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Assimilation and emerging health disparities among new generations of U.S. children

  • Erin Hamilton

    (University of California at Davis)

  • Jodi Berger Cardoso

    (University of Texas at Austin)

  • Robert Hummer

    (University of Texas at Austin)

  • Yolanda C. Padilla

    (University of Texas at Austin)

Registered author(s):

    This article shows that the prevalence of four common child health conditions increases across generations (from first-generation immigrant children to second-generation U.S.-born children of immigrants to third-and-higher-generation children) within each of four major U.S. racial/ethnic groups. In the third-plus generation, black and Hispanic children have higher rates of nearly all conditions. Health care, socioeconomic status, parents’ health, social support, and neighborhood conditions influence child health and help explain third-and-higher-generation racial/ethnic disparities. However, these factors do not explain the generational pattern. The generational pattern may reflect cohort changes, selective ethnic attrition, unhealthy assimilation, or changing responses to survey questions among immigrant groups.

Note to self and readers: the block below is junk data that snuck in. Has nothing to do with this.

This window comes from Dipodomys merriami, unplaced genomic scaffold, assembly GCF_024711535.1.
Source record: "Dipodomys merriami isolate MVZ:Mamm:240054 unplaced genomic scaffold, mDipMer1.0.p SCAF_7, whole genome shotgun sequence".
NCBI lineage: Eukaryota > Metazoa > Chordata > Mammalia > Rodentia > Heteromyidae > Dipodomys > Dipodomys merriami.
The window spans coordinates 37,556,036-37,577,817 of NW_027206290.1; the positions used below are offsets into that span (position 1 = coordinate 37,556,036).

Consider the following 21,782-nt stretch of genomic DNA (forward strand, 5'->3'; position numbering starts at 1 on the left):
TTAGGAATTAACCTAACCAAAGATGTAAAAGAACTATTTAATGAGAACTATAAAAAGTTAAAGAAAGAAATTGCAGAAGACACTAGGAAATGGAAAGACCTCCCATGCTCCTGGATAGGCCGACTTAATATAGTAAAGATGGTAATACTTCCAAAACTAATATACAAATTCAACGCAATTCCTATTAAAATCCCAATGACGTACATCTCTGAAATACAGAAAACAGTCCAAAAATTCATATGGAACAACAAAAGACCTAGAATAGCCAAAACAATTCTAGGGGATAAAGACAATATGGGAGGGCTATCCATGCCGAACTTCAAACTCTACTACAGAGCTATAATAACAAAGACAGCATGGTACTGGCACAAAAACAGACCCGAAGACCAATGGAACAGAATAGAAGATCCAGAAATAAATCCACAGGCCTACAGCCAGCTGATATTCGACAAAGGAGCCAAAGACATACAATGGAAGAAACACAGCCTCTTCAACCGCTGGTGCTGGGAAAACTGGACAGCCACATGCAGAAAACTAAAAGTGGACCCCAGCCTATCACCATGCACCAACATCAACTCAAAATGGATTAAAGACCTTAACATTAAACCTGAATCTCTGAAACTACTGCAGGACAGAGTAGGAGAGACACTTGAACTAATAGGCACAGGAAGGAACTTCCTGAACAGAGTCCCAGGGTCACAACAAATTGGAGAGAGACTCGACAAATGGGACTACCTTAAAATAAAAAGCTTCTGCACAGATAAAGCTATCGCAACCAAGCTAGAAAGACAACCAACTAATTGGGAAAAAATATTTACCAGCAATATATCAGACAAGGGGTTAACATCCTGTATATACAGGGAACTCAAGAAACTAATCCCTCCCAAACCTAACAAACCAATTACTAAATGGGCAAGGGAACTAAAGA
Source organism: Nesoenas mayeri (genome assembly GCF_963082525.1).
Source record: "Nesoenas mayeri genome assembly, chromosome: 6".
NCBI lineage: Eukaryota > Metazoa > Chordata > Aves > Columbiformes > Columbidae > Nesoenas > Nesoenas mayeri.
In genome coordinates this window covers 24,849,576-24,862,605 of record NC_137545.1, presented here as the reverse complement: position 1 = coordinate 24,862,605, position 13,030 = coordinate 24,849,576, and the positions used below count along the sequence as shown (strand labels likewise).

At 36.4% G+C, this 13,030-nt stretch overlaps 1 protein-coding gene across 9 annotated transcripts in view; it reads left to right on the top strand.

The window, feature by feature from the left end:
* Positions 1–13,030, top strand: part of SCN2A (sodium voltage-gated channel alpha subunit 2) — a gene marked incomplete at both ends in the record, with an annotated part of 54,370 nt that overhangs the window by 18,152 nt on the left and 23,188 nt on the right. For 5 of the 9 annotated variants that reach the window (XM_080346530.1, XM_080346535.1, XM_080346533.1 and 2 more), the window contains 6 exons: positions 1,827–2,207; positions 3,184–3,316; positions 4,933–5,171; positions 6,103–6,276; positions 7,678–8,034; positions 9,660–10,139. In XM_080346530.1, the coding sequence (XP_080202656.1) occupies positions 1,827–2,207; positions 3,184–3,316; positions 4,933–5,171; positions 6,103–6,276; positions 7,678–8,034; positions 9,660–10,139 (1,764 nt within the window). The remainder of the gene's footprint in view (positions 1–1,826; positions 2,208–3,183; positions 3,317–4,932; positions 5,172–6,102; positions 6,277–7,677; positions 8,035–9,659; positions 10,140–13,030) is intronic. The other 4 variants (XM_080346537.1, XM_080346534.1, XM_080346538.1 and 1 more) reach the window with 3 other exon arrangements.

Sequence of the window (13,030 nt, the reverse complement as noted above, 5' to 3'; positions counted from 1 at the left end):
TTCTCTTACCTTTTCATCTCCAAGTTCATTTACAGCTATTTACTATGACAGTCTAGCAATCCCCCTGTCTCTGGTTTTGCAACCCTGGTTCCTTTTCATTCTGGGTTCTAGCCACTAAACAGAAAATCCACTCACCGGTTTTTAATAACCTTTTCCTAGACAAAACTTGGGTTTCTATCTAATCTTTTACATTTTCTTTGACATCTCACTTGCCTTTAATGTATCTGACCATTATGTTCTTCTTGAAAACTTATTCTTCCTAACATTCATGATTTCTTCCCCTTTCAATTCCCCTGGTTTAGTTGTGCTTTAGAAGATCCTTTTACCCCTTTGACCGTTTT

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    File URL: http://www.demographic-research.org/volumes/vol25/25/25-25.pdf
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    Article provided by Max Planck Institute for Demographic Research, Rostock, Germany in its journal Demographic Research.

    Volume (Year): 25 (2011)
    Issue (Month): 25 (December)
    Pages: 783-818

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    Handle: RePEc:dem:demres:v:25:y:2011:i:25
    Contact details of provider: Web page: http://www.demogr.mpg.de/

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    1. Guillermina Jasso & Douglas S. Massey & Mark R. Rosenzweig & James P. Smith, 2004. "Immigrant health: selectivity and acculturation," IFS Working Papers W04/23, Institute for Fiscal Studies.
    2. Antecol, Heather & Bedard, Kelly, 2005. "Unhealthy Assimilation: Why Do Immigrants Converge to American Health Status Levels?," IZA Discussion Papers 1654, Institute for the Study of Labor (IZA).
    3. Angel, Ronald & Guarnaccia, Peter J., 1989. "Mind, body, and culture: Somatization among Hispanics," Social Science & Medicine, Elsevier, vol. 28(12), pages 1229-1238, January.
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